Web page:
Woody Allen, Moralist
Who would have thought that Woody Allen, who twenty years ago was separating from his longtime girlfriend to notoriously marry her adopted daughter, would emerge as a defender of what can only be called traditional morality? And yet, I find that conclusion unavoidable after viewing the writer-director’s most recent offering, “To Rome With Love.” This film is the latest in a series of Woody Allen movies—“Match Point,” Vicky Christina Barcelona,” “Midnight in Paris”—celebrating great European cities, and it shares with the last of those three a certain whimsical surrealism.
“To Rome With Love” presents a number of story lines, none of which interweave at the narrative level, but all of which share a thematic motif, namely, the need to resist those things that would tempt us away from real love. The funniest and most bizarre of Allen’s tales has to do with a very ordinary man, Leopoldo, played by the wonderful Italian character actor Roberto Benigni, who one day inexplicably finds himself the center of intense media attention. As he makes his way to his car, Leopoldo is mobbed by photographers and reporters peppering him with questions about his breakfast preferences and his favorite shaving cream. Everywhere he goes, he is recognized and lionized. Women suddenly appear, offering themselves for his sexual gratification. When he asks one of his colleagues why this is happening, the answer comes: “You’re famous for being famous.” Now at one level, of course, this is a parody of our “breaking news,” celebrity-obsessed, Kardashian culture. But Allen uses this little fantasy to make another, deeper observation. Though put off by many aspects of his “fame,” Leopoldo also becomes addicted to it. When another very ordinary figure suddenly attracts the media spotlight, Leopoldo, lamenting his lost fame, dances on one foot in the middle of a busy intersection just to get people to notice him once more. At this point, the poor man’s wife intervenes, and Leopoldo realizes that his notoriety, superficial and evanescent, is no match for the affection of his wife and children.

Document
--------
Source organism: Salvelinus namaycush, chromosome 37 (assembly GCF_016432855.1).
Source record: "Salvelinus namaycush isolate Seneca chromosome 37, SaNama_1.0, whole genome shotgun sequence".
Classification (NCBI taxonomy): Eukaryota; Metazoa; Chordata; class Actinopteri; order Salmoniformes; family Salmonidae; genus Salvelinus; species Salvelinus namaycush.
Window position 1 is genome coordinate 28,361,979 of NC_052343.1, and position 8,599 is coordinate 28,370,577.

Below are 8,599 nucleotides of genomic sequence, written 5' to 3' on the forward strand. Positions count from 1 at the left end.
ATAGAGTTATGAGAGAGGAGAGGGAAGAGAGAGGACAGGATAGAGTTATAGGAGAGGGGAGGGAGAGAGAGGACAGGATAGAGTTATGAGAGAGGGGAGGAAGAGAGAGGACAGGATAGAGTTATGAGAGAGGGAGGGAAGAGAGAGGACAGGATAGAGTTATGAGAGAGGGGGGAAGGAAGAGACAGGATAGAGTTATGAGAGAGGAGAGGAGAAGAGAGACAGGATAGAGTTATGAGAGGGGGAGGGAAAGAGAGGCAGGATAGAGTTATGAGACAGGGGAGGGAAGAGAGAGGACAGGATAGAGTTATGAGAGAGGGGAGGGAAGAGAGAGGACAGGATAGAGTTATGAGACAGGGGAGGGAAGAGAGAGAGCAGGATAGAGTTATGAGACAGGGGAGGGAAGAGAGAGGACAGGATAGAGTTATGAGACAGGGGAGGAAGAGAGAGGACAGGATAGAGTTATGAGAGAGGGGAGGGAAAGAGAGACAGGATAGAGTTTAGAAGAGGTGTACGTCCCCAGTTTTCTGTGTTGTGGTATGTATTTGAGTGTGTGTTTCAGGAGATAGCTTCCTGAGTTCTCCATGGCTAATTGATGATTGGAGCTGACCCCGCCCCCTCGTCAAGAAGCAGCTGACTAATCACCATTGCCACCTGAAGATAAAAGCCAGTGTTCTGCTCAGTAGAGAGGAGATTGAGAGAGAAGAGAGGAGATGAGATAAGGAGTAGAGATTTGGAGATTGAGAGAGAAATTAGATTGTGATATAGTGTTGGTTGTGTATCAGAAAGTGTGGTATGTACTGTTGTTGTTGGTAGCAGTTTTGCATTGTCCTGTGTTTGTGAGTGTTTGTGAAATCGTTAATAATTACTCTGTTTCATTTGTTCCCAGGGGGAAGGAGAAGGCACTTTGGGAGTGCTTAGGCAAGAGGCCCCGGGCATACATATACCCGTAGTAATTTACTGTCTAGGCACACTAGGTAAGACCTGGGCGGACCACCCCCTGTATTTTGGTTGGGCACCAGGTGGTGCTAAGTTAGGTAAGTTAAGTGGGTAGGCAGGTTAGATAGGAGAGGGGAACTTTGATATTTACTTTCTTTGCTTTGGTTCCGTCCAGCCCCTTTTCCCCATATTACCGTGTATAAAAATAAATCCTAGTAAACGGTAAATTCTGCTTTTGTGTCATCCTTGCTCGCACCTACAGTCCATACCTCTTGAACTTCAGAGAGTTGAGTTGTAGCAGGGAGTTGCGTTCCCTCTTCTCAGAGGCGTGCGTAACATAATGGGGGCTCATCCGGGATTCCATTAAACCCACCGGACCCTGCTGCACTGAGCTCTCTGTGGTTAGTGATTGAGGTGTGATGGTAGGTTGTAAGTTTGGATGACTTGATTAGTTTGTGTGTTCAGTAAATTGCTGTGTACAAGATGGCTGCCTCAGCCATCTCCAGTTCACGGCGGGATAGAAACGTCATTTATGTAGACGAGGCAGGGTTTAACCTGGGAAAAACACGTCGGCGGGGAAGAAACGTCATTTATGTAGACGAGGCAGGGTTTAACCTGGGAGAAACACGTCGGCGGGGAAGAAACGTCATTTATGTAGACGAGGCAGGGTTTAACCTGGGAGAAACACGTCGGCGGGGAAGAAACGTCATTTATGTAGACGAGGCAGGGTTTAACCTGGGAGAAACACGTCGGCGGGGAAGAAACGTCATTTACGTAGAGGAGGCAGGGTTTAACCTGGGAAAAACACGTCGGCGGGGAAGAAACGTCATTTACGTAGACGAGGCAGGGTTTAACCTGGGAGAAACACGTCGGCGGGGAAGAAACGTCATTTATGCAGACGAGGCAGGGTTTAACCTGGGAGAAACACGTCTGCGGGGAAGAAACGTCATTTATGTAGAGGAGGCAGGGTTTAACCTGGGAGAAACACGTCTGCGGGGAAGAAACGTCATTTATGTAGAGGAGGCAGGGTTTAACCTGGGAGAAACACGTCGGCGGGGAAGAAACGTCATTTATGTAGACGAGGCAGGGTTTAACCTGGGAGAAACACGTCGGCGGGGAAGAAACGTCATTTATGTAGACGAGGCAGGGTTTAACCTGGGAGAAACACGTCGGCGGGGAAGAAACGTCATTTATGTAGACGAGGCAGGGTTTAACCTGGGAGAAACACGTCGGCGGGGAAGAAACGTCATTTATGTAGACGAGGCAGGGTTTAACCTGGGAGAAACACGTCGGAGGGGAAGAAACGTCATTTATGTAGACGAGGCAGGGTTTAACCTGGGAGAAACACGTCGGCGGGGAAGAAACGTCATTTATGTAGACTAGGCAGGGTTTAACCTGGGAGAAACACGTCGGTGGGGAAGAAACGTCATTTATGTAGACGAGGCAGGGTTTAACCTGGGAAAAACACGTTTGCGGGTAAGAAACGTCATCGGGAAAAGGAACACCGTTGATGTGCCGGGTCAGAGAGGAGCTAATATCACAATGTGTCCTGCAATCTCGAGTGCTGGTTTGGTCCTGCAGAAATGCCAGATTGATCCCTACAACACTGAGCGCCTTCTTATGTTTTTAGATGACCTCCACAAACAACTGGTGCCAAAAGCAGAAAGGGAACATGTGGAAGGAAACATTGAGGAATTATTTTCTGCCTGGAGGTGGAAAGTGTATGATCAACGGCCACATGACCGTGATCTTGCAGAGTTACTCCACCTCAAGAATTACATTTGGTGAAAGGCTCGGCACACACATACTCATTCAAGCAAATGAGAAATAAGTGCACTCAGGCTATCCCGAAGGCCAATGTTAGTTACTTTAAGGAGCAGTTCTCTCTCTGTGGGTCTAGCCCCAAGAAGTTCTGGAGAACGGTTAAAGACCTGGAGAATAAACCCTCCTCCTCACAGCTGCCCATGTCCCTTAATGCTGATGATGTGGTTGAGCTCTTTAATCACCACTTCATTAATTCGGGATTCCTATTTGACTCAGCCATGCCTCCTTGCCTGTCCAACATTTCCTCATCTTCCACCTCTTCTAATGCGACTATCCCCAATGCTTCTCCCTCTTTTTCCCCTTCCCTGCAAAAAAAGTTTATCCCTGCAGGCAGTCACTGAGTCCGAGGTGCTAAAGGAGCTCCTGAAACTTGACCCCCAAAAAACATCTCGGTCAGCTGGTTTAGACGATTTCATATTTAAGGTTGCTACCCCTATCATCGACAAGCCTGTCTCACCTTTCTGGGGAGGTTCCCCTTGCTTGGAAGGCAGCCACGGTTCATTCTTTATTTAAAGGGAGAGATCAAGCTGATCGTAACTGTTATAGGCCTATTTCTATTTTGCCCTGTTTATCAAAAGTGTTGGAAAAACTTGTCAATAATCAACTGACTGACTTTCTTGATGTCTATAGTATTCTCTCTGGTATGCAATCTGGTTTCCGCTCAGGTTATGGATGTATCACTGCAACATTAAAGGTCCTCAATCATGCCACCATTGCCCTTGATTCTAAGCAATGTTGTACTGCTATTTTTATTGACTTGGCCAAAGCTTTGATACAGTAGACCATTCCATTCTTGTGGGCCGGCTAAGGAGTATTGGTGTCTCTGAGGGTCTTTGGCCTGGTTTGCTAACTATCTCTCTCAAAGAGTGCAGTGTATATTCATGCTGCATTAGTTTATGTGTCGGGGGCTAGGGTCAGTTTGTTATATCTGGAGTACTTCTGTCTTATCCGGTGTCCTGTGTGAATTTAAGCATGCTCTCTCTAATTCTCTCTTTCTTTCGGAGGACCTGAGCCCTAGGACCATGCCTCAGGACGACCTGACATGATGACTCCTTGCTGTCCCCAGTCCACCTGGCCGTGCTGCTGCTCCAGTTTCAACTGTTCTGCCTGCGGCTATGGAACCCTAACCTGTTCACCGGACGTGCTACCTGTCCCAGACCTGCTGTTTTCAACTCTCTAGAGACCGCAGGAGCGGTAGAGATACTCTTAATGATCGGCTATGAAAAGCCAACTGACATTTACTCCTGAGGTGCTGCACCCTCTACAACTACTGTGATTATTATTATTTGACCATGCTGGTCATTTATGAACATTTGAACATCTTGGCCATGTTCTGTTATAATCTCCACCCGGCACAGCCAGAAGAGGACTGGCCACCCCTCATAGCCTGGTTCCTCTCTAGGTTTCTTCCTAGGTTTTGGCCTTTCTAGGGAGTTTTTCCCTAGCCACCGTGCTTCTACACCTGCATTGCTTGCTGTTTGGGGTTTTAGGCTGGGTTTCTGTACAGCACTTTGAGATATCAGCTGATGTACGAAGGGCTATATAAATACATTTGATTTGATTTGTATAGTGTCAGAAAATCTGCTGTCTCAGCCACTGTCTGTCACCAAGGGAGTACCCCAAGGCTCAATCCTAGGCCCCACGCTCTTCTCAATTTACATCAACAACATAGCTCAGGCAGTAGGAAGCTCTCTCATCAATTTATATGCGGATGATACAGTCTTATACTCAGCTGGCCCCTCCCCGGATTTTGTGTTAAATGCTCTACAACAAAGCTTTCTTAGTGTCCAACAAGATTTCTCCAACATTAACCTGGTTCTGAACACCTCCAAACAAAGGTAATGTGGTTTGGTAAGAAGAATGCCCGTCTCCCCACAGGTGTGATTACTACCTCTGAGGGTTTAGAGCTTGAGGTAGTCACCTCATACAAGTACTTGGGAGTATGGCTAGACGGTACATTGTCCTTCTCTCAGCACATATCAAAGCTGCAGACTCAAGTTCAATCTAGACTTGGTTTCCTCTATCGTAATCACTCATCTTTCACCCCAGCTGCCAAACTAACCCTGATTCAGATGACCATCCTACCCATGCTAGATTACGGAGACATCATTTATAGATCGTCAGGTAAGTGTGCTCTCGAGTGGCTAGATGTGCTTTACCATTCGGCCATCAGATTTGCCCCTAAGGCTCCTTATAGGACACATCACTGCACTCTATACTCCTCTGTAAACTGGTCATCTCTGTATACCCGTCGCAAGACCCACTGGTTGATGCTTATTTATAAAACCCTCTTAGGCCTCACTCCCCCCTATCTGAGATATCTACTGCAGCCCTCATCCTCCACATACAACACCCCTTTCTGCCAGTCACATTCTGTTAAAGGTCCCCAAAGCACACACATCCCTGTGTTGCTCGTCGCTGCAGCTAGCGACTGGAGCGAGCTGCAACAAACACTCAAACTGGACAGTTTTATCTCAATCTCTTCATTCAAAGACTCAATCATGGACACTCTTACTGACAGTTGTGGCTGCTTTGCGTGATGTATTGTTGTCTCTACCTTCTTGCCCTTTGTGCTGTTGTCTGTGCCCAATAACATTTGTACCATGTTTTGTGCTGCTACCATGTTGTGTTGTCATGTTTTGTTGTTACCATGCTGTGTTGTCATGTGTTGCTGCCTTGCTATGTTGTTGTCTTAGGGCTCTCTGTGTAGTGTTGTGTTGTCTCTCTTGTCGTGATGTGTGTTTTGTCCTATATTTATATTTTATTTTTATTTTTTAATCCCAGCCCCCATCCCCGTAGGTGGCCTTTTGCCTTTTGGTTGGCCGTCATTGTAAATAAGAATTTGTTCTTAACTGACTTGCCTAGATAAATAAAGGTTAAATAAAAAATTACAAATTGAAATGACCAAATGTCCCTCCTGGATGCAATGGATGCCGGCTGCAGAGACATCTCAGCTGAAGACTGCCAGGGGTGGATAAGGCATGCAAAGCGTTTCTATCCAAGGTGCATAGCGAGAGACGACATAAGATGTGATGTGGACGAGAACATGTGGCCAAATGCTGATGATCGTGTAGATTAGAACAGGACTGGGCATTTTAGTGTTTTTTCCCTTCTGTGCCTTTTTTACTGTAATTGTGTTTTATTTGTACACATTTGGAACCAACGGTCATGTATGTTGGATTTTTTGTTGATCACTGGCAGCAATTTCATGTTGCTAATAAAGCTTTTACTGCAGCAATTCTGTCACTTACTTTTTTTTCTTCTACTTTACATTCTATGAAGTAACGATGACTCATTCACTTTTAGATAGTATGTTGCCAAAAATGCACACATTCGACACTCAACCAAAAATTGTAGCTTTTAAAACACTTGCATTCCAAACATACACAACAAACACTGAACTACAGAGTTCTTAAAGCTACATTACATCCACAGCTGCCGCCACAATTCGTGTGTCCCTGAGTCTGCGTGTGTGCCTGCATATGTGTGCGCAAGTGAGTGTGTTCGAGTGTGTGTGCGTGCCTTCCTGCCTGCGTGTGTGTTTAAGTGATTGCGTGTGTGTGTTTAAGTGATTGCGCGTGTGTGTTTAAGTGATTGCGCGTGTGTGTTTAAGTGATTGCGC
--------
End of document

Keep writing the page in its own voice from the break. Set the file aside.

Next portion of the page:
Another farcical tale has to do with Milly and Antonio, a newlywed couple from the Italian countryside who have ventured into Rome for their honeymoon. Looking for a hairdresser, Milly gets hopelessly lost and finds herself on the set of a movie starring one of her favorite actors. In short order, the leading man charms her, romances her and leads her back to his hotel room. But before he can complete his seduction, they are held up at gunpoint by a thief who manages to chase the frightened actor away. Dazzled by his looks and by the “excitement” he represents, Milly then gives in and makes love to the thief. Meanwhile, in a case of mistaken identity, the abandoned Antonio meets Anna, a voluptuous prostitute played by Allen favorite Penelope Cruz. Despite his embarrassment and protestations, Antonio gives in to Anna’s charms and allows himself to be seduced. Covered in shame, Milly and Antonio eventually make their way back to their honeymoon hotel suite and admit to one another that they would like to return to their home in the country and raise a family.
In some ways the most conventional of the stories is the one that features Woody Allen himself as a retired opera producer who has come with his wife to Rome to meet the parents of the young man to whom their daughter is engaged. Allen’s character is utterly bored by his future son-in-law’s parents until he hears the father, Giancarlo, singing—like a combination of Caruso and Pavarotti—in the shower. When he presses the man to share his gift with the wider world, he is met with complete resistance. When Giancarlo gives in and agrees to audition, he fails to impress. Finally, it dawns on the opera impresario that the man can sing well only in the shower. That light bulb having gone off, Allen’s character arranges for him to sing publicly, but in a makeshift shower! Giancarlo gives a triumphant performance in Pagliacci, and it appears as though fame and fortune await. But upon reading the reviews with pleasure, the man refuses to tour and eagerly returns to his ordinary employment (he’s an undertaker) and the embrace of his family.
These various characters confront, in all of their vivid and seductive power, fame, sex, pleasure, and material success. In each case, moreover, the embrace of these things would involve the compromising of some unglamorous but stable and life-giving relationship. Thomas Aquinas said that the happy life is the one that remains centered on love, for love is what God is. Furthermore, he argued that the unhappy life is one that becomes centered on the great substitutes for love, which are wealth, pleasure, power and honor. What I found utterly remarkable about “To Rome With Love” is how its writer and director consistently and energetically insisted that simple love should triumph over glitz, glamor and ephemeral pleasure. I’m entirely aware that Woody Allen’s private life leaves quite a bit to be desired from a moral standpoint, but in regard to the fundamental message of “To Rome With Love,” Aquinas couldn’t have said it better.